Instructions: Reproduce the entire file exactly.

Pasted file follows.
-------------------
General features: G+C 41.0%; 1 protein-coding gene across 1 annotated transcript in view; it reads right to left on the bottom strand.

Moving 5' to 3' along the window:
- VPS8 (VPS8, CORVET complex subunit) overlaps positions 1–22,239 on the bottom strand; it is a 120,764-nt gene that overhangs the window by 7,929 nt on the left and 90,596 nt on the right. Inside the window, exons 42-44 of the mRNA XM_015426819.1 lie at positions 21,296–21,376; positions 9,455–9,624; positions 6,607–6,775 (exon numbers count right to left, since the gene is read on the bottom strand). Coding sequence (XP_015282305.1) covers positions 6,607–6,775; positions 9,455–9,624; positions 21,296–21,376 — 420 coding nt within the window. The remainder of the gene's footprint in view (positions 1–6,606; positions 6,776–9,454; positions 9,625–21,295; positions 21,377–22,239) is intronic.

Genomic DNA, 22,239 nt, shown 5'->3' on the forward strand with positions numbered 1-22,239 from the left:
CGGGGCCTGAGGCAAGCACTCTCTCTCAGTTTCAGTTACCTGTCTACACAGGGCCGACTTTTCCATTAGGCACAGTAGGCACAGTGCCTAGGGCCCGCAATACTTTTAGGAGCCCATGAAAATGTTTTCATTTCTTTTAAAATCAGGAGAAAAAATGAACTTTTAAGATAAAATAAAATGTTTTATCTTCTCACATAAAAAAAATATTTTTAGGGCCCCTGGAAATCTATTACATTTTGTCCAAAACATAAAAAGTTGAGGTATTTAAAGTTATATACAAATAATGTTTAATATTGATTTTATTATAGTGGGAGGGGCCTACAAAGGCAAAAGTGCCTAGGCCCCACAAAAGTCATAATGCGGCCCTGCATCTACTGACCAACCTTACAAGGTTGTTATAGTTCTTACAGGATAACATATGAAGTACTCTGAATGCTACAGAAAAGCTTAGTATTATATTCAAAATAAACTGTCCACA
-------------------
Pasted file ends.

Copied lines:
General features: G+C 41.0%; 1 protein-coding gene across 1 annotated transcript in view; it reads right to left on the bottom strand.

Moving 5' to 3' along the window:
- VPS8 (VPS8, CORVET complex subunit) overlaps positions 1–22,239 on the bottom strand; it is a 120,764-nt gene that overhangs the window by 7,929 nt on the left and 90,596 nt on the right. Inside the window, exons 42-44 of the mRNA XM_015426819.1 lie at positions 21,296–21,376; positions 9,455–9,624; positions 6,607–6,775 (exon numbers count right to left, since the gene is read on the bottom strand). Coding sequence (XP_015282305.1) covers positions 6,607–6,775; positions 9,455–9,624; positions 21,296–21,376 — 420 coding nt within the window. The remainder of the gene's footprint in view (positions 1–6,606; positions 6,776–9,454; positions 9,625–21,295; positions 21,377–22,239) is intronic.

Genomic DNA, 22,239 nt, shown 5'->3' on the forward strand with positions numbered 1-22,239 from the left:
CGGGGCCTGAGGCAAGCACTCTCTCTCAGTTTCAGTTACCTGTCTACACAGGGCCGACTTTTCCATTAGGCACAGTAGGCACAGTGCCTAGGGCCCGCAATACTTTTAGGAGCCCATGAAAATGTTTTCATTTCTTTTAAAATCAGGAGAAAAAATGAACTTTTAAGATAAAATAAAATGTTTTATCTTCTCACATAAAAAAAATATTTTTAGGGCCCCTGGAAATCTATTACATTTTGTCCAAAACATAAAAAGTTGAGGTATTTAAAGTTATATACAAATAATGTTTAATATTGATTTTATTATAGTGGGAGGGGCCTACAAAGGCAAAAGTGCCTAGGCCCCACAAAAGTCATAATGCGGCCCTGCATCTACTGACCAACCTTACAAGGTTGTTATAGTTCTTACAGGATAACATATGAAGTACTCTGAATGCTACAGAAAAGCTTAGTATTATATTCAAAATAAACTGTCCACA